Brad here. Today's post was written by Michael Geraci, a supervisor on our Retirement Consulting Investment Services team. Take it away, Michael.
Evaluating your 401(k) plan can be a brutal and daunting process. It may leave you with many questions about the investments available to you and how to best manage your account. It may even deter some from participating in the plan altogether. Fortunately, there are ways to help simplify the process. The first step? Understanding one of the most commonly used investment options within 401(k) plans: the target-date fund, or TDF.
Target-date funds defined
Almost all employers that offer a 401(k) plan include TDFs in their plan lineups, since these vehicles provide a convenient, easy-to-use, low-maintenance choice for plan participants.
TDFs are professionally managed investment portfolios named with a target year (i.e., the expected year of retirement). The funds automatically adjust their allocation (a mixture of stocks and bonds) as the investor gets closer to retirement. For example, a target date 2030 fund is designed to be the appropriate allocation of stocks and bonds for someone who plans to retire in 2030. Most likely, this fund would invest more heavily in bonds and less in stocks than, say, a target date 2050 fund. In the latter case, the retirement age is 30 years away; therefore, the fund would have a greater allocation in stocks to start, as stocks are usually a more aggressive investment option.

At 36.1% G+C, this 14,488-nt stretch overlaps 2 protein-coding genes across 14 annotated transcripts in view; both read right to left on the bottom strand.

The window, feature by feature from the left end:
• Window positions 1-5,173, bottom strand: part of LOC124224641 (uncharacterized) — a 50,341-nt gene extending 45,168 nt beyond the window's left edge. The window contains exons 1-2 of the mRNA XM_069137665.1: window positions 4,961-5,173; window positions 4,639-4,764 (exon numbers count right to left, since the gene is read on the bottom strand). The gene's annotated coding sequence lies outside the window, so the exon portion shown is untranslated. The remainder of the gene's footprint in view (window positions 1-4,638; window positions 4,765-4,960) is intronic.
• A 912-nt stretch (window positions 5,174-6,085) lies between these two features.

TDFs are designed to be a one-stop shopping approach. Instead of building a 401(k) account using a TDF and other mutual funds, you can choose one TDF—typically with a target date closest to your anticipated retirement—and get access to a full mix of investments grouped together in a single portfolio. The TDF will update automatically to become more conservative (i.e., invest more in bonds and less in stocks) as you approach retirement. This means with one investment you have access to a diversified portfolio that protects your money from various risks while still generating a market-like return.
Of course, it can be difficult to predict the exact year you plan to retire, and these investments are offered in five-year increments. As such, you may want to select a year a bit before your expected retirement date (a slightly more conservative choice) or a year after your expected retirement (a slightly more aggressive portfolio).
Are there any downsides?
No investment is without risk. Asset allocation risk in particular may be elevated with TDFs. Suppose your fund currently has a 60/40 equities-to-fixed income ratio (which, in most cases, is considered a balanced portfolio). In theory, that fixed income allocation should provide a buffer during a market downturn. But some TDFs actually invest more heavily in high-yield bonds than you might expect, and high-yield bonds tend to follow stock market performance, which means your TDF may lose more money than anticipated.
It's also important to consider whether your TDF uses a "to" or "through" strategy. "To" funds are designed to get you to your target retirement date; if you continue to hold the fund, no additional allocation adjustments will be made, which means you could lose some upside potential. "Through" funds continue to reallocate the portfolio after reaching the target date, which means greater upside potential but also greater risk.
As Brad always says, it's important to look beneath the hood, so you know exactly what you own.
Long story short
In a nutshell, investing 100 percent of your allocation in one TDF can be a highly effective, yet low-maintenance, 401(k) plan investment. Just be sure to do your due diligence before picking your fund.